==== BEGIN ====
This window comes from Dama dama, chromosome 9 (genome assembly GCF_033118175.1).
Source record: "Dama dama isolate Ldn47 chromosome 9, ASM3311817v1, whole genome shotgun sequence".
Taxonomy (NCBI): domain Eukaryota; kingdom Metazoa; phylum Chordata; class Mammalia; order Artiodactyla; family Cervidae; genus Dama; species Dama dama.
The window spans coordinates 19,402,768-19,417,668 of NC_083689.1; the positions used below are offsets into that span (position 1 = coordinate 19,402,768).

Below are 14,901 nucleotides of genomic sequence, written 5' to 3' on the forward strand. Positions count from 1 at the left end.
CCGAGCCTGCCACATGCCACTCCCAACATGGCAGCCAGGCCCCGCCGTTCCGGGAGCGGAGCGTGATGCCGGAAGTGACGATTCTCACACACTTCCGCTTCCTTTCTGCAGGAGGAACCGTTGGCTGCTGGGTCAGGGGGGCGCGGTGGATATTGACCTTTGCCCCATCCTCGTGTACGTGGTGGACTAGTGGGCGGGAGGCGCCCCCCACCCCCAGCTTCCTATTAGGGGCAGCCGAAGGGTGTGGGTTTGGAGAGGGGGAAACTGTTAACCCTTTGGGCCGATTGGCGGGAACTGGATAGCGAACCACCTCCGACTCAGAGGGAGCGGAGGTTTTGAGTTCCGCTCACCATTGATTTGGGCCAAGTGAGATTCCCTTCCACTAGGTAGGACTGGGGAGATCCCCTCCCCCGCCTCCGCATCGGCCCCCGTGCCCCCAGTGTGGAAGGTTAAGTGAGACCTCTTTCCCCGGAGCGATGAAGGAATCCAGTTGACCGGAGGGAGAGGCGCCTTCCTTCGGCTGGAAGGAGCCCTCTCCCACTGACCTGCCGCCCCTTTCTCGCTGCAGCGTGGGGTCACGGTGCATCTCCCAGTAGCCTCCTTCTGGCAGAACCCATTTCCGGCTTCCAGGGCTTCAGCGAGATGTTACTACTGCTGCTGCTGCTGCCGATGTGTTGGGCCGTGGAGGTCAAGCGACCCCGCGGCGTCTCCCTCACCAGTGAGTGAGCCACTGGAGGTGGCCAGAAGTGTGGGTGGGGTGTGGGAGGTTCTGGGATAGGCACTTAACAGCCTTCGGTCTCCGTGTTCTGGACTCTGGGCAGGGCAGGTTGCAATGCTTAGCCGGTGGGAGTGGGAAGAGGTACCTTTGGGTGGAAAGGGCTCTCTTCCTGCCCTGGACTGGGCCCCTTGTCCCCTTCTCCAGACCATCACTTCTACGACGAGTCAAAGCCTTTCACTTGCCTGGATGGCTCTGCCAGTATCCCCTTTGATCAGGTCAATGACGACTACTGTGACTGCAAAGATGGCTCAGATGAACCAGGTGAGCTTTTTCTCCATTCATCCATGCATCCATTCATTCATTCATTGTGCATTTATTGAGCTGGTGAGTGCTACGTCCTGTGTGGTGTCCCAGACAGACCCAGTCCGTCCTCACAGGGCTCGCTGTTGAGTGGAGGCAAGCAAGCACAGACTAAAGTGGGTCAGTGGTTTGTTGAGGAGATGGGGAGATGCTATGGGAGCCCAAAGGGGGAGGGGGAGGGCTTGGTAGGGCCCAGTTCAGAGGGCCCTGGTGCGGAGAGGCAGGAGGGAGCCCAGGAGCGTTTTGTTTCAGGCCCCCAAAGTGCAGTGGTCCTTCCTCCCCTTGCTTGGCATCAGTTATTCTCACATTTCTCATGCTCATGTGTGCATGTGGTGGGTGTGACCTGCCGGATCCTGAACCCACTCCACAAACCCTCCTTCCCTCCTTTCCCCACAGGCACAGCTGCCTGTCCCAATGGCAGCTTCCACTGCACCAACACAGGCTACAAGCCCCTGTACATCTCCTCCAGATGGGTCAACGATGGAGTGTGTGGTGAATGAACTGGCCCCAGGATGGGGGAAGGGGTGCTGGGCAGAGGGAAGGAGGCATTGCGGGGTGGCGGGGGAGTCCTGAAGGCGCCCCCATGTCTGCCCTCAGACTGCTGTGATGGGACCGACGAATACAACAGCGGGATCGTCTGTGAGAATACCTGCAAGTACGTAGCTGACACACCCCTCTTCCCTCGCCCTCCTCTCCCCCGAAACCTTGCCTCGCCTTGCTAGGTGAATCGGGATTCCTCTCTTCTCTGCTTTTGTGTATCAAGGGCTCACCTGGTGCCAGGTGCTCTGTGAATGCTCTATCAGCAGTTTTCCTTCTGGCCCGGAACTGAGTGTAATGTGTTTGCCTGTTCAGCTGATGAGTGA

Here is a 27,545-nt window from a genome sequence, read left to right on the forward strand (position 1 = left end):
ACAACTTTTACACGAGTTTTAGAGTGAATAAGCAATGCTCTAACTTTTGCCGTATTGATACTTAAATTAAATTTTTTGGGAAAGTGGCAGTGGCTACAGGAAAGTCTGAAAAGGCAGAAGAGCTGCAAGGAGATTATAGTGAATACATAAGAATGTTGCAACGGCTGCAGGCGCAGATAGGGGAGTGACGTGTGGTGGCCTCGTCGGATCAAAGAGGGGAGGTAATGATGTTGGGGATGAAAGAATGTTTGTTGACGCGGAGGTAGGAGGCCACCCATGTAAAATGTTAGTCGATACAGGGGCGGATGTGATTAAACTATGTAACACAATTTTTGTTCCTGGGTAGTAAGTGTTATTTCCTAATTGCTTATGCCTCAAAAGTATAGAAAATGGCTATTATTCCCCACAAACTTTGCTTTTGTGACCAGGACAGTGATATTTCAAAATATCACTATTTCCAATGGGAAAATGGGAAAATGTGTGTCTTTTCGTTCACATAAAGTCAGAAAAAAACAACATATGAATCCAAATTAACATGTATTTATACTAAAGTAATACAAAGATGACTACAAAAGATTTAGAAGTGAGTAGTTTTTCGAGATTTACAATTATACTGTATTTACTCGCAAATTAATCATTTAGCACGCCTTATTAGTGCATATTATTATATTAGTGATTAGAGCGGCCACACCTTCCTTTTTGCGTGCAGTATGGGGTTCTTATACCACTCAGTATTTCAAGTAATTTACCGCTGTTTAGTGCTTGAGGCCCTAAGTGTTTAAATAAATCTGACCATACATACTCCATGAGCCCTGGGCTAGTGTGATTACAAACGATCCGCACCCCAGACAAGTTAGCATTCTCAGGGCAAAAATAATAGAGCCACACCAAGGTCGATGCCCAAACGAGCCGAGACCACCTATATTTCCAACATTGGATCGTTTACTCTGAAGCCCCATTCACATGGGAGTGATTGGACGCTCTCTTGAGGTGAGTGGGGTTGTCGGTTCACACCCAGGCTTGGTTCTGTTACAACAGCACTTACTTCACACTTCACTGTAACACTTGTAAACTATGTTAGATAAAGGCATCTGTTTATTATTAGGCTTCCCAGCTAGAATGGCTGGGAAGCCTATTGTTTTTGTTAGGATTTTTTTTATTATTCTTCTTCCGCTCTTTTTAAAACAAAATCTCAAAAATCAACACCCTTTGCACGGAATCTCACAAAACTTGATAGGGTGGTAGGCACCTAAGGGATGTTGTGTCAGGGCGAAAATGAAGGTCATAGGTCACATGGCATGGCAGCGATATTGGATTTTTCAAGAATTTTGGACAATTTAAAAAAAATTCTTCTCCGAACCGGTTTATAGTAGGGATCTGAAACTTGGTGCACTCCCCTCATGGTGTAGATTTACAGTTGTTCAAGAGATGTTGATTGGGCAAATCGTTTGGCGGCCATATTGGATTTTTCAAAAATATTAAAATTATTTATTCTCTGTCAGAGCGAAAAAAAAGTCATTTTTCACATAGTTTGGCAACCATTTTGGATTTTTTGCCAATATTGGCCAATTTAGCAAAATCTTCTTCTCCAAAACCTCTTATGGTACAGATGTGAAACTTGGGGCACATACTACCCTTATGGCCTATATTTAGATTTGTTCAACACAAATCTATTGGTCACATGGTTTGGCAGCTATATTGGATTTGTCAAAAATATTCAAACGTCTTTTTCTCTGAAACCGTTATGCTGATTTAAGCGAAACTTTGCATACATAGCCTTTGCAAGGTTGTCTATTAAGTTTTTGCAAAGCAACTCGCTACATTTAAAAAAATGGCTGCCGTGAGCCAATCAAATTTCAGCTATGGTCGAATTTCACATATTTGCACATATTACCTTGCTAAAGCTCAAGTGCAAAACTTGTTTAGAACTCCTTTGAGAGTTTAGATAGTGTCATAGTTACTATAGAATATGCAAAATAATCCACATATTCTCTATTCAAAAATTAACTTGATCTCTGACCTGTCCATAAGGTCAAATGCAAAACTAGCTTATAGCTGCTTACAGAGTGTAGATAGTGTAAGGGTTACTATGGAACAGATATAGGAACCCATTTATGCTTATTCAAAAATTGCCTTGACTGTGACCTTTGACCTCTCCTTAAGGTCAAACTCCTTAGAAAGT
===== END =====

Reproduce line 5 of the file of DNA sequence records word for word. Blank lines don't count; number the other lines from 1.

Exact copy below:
Below are 14,901 nucleotides of genomic sequence, written 5' to 3' on the forward strand. Positions count from 1 at the left end.